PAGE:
For companies in the lithium battery business, multi-segment marketing has become a necessity. A few years ago, electric vehicles looked like the next smartphone-like growth area for battery makers. Now, it's more turmoil than profits for some battery makers.
David Roberts is CEO of one of these companies – EnerDel Inc. EnerDel used to be a part of Ener1 prior to its bankruptcy that was caused by being so tied down after taking on a stake in Norweigan EV maker Think, which had its own downward spiral. EnerDel's new focus is to not count on electric vehicles to turn in profits, because EnerDel doesn't expect EV sales to be strong in the next few years. The battery maker will continue to monitor the EV industry, but the time has passed to rely on it as a big money maker.
Instead, EnerDel, based in Indianapolis, is now looking more at commercial accounts that would buy batteries for grid storage, medium- and heavy-duty vehicles, and home energy storage. One such client is the Alamada County, CA, transit authority, which uses EnerDel batteries to store electricity in its fuel-cell buses. Being creative and willing to travel abroad has brought in a Russian utility company and Japanese convenience store owners worried about living through another earthquake. This is all good news for the battery maker, but even before it ran into financial troubles, EnerDel was thinking about stationary energy storage. With the new focus on diversity, Roberts says he sees EnerDel becoming profitable next year – or by 2014 at the latest.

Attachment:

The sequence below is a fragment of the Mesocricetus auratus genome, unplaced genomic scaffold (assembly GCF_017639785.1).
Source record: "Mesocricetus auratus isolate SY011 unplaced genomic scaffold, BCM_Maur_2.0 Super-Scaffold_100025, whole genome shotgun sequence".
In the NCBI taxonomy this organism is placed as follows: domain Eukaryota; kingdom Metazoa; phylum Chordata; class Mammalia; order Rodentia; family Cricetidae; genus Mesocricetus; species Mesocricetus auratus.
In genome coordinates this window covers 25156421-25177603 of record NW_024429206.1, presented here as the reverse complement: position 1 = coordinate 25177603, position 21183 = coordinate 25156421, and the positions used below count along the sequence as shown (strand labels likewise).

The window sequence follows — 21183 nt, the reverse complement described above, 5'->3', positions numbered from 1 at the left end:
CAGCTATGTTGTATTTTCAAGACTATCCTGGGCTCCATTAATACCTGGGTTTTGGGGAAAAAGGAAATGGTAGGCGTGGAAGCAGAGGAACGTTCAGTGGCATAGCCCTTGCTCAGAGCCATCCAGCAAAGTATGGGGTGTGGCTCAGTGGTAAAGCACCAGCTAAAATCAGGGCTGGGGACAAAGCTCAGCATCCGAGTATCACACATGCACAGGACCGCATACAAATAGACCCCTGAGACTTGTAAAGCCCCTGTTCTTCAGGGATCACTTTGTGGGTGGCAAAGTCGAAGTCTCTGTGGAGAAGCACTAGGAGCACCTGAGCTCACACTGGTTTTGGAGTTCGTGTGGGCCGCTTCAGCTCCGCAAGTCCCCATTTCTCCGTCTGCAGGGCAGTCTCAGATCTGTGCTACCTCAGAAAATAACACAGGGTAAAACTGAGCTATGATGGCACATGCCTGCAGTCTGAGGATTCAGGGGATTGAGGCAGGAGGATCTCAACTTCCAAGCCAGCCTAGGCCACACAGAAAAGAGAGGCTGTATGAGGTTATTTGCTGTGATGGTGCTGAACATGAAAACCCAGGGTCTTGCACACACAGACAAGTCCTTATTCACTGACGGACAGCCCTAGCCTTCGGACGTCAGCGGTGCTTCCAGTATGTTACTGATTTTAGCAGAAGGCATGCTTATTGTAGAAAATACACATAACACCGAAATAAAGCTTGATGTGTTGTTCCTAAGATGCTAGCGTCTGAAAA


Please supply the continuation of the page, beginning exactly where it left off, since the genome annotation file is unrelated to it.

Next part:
The company is not divorced from electric cars – in fact, EnerDel is continuing a relationship started by Ener1 in 2009 with Volvo to power the electric version of its C30. "We'd love to have 10 more like that," Roberts said. Today, EnerDel is not doing any business with Think.